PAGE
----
'We want to be the world's best': Business as usual for Tonga

Andrew Fifita and Jason Taumalolo insist their upcoming appearances for a Tonga Invitational XIII against Great Britain and Australia should be regarded as official Tests and reaffirmed the team's ambition to win the 2021 World Cup.

The Tongan players have been caught in the middle of an internal dispute which led to the RLIF suspending the nation's governing body to ensure the viability of the end-of-season international program, starting with this weekend's World Cup Nines at Bankwest Stadium.

As a result of a legal challenge by the Tonga National Rugby League, the team will be known as the Tonga Invitational XIII but Taumalolo and Fifita said it was still a full-strength team so the matches against the touring Great Britain Lions and Kangaroos deserved Test status.

"They will be Test matches, I think everyone knows that," Fifita said. "We are Tongan and that is our team. They can say we are not the Tongan team but look at us; our culture is Tongan, everyone who is a part of this team is Tongan and whoever we bring in has got to learn the culture.

"I will talk more about that next week but at the end of the day they are Test matches – don't tell me they are not. That is our full Tongan team right there. That is our strongest team."

Taumalolo said: "I guess some people have their opinions in saying that we are not an actual national team but for those who are still with us it is a Test match. As long as we wear the red and white we represent our country and our people so I still think it is a Test match."

The squad, which will play under long-serving Tonga coach Kristian Woolf, includes 17 of the players who helped transform the international game by beating New Zealand at the 2017 World Cup and narrowly losing to England in a controversial semi-final.

After last year's historic Test against Australia in Auckland, Woolf told the players his aim was for Tonga to win the 2021 World Cup and Fifita said nothing had changed.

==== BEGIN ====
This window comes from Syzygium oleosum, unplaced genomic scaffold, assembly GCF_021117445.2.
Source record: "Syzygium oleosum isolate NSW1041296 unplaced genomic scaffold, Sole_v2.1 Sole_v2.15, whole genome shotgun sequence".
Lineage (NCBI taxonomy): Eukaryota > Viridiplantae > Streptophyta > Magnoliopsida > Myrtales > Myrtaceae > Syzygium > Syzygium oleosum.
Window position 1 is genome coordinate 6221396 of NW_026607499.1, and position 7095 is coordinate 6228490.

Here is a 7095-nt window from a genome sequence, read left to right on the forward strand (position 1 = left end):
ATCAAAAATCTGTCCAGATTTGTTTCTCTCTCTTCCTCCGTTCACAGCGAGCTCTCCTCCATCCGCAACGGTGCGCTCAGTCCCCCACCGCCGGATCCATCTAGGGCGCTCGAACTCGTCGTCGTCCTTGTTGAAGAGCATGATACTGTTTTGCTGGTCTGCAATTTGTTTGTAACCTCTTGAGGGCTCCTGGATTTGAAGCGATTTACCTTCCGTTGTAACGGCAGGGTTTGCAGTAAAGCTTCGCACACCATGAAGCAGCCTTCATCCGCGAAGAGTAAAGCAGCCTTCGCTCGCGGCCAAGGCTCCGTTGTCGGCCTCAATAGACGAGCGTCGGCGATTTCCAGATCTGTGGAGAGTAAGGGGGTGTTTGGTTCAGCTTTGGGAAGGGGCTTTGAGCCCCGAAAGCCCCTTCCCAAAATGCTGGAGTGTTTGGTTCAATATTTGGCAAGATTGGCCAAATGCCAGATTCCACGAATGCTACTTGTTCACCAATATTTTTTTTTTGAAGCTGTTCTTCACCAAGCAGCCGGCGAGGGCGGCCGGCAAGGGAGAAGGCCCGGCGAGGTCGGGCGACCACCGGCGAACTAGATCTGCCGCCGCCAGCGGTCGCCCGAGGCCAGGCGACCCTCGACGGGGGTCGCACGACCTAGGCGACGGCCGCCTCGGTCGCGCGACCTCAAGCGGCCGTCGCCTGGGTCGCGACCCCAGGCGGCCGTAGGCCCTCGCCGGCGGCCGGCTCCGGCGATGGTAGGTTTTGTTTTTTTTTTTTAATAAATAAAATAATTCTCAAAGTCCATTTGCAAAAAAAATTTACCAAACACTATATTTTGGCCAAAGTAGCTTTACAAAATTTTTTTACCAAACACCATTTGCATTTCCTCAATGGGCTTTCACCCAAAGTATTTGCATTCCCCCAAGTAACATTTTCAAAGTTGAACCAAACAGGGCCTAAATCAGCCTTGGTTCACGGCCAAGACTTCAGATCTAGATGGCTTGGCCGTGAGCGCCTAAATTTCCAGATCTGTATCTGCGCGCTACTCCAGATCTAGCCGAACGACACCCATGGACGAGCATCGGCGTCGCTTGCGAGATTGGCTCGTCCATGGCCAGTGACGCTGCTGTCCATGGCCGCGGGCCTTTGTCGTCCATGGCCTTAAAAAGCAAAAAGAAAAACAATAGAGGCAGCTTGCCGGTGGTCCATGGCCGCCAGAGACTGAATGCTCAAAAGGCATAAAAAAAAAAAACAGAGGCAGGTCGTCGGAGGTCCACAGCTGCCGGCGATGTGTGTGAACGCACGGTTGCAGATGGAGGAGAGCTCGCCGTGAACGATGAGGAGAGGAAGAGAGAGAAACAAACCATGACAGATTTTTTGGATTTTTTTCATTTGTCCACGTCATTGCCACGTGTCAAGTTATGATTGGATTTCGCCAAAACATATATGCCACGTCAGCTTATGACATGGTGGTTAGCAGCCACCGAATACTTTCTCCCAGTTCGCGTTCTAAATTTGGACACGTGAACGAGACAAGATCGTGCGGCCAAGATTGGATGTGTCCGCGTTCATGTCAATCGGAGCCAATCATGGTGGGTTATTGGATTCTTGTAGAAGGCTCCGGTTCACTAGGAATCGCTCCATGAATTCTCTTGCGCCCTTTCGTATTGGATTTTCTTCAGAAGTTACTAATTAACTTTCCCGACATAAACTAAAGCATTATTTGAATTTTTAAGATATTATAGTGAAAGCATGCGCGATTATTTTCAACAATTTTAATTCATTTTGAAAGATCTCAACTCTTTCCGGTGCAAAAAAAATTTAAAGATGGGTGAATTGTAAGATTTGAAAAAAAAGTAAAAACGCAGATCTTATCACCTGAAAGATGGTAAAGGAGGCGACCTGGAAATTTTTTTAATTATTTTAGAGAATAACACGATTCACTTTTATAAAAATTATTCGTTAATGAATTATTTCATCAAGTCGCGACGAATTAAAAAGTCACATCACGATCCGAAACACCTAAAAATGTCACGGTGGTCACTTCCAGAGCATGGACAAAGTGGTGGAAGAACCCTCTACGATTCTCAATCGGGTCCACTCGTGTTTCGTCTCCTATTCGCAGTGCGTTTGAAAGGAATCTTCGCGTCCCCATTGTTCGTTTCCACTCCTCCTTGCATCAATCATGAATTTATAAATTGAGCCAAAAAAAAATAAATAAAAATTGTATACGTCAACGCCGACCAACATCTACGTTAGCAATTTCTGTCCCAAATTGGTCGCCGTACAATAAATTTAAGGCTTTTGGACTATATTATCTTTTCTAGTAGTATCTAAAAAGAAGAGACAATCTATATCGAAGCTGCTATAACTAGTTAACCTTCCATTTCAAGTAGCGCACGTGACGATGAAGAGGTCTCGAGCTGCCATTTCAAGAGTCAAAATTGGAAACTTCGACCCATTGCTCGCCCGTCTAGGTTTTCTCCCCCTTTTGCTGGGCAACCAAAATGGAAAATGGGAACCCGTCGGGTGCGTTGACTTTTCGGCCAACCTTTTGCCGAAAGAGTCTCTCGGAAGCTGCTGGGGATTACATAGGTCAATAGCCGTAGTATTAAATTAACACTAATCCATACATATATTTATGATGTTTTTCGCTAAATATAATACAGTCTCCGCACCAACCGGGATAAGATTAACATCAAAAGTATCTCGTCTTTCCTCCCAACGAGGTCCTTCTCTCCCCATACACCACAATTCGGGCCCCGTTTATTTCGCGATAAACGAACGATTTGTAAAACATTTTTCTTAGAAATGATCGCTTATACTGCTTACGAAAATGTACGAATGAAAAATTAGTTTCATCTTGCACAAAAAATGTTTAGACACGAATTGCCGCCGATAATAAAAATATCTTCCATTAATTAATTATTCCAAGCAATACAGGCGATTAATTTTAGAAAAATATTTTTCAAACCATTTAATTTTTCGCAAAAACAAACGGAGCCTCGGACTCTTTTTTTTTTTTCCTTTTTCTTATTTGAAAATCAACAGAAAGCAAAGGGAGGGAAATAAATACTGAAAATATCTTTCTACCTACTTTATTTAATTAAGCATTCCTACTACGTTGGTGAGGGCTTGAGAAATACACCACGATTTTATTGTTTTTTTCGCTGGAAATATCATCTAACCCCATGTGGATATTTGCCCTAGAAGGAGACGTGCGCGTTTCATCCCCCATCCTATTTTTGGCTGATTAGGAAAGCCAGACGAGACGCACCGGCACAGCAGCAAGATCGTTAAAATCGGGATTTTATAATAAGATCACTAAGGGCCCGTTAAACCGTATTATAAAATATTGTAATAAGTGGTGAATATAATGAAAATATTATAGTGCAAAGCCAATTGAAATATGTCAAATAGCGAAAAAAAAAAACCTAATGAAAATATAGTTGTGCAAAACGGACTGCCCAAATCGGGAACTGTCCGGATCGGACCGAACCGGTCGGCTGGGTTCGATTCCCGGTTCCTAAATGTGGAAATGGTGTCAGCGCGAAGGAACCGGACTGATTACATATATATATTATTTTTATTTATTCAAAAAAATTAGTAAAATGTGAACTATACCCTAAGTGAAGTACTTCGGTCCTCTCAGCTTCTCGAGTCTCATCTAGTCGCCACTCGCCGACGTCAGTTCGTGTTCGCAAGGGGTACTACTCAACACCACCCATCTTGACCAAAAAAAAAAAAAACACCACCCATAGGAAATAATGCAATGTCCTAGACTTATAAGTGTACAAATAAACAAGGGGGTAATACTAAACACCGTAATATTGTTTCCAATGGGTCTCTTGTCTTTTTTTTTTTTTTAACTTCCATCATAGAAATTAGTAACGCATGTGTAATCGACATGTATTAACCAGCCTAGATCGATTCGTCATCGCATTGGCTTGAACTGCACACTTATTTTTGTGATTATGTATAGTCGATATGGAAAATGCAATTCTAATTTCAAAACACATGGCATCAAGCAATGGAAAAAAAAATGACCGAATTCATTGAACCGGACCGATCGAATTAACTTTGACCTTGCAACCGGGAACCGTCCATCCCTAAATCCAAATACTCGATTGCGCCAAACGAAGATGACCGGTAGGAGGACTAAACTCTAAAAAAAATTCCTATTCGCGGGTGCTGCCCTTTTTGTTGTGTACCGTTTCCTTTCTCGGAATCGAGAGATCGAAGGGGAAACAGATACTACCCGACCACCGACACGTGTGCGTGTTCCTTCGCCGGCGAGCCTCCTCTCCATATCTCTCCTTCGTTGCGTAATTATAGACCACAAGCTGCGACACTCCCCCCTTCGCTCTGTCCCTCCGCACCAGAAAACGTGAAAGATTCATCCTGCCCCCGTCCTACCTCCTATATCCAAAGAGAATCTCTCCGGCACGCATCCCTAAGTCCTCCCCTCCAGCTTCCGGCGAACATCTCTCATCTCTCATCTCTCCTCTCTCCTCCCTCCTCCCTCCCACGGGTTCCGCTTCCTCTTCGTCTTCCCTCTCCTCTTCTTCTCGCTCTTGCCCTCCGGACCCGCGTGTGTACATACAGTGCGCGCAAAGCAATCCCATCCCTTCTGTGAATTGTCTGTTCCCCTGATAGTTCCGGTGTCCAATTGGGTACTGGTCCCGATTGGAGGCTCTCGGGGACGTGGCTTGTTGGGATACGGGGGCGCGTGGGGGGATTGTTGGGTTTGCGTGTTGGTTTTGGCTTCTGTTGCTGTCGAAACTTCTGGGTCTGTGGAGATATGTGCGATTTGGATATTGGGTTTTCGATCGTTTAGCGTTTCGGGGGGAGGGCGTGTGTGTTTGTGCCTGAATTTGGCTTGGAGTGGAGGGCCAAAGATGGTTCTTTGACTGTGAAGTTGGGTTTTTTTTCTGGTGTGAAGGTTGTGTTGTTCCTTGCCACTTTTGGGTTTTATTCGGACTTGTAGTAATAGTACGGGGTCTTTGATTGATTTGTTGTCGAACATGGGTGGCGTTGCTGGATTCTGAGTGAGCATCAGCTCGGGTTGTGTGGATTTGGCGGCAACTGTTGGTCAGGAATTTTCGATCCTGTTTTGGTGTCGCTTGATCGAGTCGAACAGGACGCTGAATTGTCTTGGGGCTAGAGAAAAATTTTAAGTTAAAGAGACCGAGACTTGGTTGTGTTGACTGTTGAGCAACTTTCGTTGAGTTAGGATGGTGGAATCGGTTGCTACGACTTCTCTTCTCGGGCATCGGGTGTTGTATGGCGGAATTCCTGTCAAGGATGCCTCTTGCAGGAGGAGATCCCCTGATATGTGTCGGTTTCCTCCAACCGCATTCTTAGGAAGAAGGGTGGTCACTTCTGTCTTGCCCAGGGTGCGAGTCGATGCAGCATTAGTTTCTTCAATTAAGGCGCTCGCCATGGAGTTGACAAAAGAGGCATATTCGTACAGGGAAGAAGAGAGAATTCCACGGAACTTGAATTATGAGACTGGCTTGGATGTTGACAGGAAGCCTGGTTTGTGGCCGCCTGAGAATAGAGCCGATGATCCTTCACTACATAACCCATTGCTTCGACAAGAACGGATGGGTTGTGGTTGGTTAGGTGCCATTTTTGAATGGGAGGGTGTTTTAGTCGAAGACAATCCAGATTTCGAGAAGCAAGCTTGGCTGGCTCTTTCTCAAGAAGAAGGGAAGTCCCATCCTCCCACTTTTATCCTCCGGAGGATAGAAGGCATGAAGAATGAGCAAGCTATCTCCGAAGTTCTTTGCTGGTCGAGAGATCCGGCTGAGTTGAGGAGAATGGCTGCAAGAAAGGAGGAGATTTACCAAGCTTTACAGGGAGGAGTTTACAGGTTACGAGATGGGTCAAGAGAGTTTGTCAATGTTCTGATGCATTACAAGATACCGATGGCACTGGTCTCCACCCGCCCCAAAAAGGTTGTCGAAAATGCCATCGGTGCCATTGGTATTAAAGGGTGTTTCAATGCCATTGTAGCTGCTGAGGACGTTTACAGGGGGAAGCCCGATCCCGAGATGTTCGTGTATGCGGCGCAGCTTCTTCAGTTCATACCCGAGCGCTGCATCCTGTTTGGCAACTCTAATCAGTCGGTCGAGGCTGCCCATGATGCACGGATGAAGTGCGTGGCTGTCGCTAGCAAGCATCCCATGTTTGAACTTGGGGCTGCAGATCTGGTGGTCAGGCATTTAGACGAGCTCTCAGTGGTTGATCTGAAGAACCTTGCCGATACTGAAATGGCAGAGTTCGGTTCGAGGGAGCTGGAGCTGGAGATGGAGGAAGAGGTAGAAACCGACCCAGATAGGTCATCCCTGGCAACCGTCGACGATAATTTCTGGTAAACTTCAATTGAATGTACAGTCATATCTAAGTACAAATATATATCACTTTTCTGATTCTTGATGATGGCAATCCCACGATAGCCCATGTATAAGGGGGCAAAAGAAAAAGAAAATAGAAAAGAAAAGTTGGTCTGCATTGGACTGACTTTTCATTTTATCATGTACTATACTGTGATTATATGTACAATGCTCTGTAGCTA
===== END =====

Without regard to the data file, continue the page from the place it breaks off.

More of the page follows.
"It is a goal. We want to be the world's best," Fifita said. "I know we are capable of doing that, we are quite excited to get ourselves back to proving that.

"Now it is time to step up with the tier one teams. It has always been known as the big three [Australia, England and New Zealand] and we want to be up there with the world's best. I feel like we can compete with the world's best, we just need the full strength team that we have got."

Taumalolo acknowledged that winning the inaugural World Cup Nines would restore the faith of Tonga's passionate fan base, but the tournament is also being used to develop the next generation of players to wear the red jersey.

"We have got a bit of experience and a bit of youth so I am excited to see how the young players go," Taumalolo said. "No doubt there will be future NRL players and international stars too. As an experienced player I have got to show them ropes and show them what it is like to be in camp with Tonga."

The players in the David Tangata-Toa coached Nines squad addressed the off-field turmoil before their first training session at Sydney University on Tuesday, with some revealing the personal toll it had taken.

"Our families have been peppered by a lot of them," Fifita said. "My dad came out to try and figure out what is going on. He was hearing one side of the story but at the end of the day us players knew what was going on.

"We thank Tonga and the fans and the people. The fans are the biggest thing, they mean a lot to us. When the red sea comes out they come out in force and we want to see all the Sydney fans come down and support us at the Nines."

Taumalolo said he had been prepared to retire from international football if the issue hadn't been resolved.

"It is pretty sad," he said. "Obviously we have built ourselves a pretty good fan base and a lot more players are opting to play for Tonga now. A lot of players have sacrificed a lot to be a part of Tonga over the last few years to be a part of this team so I was pretty gutted when all this stuff was happening.

"It's even more upsetting that it is our own people who are trying to that to our players, I am not a fan of it and the way everything has been handled is pretty disappointing."

Fifita believes he will be suited to Nines, declaring: "I am not your average front-rower. I am going to be the new halfback for the Tongan team."

With Tonga being drawn in the "pool of death" against Samoa, Fiji and Cook Islands, Taumaolo expects each match at the World Cup Nines to be played with the same intensity as Tests between the Pacific nations.

"The guys in Samoa, Fiji and Cook Islands like that physical style of football and we are no different," Taumaolo said. "We are going to try and muscle up through the middle and give them a go."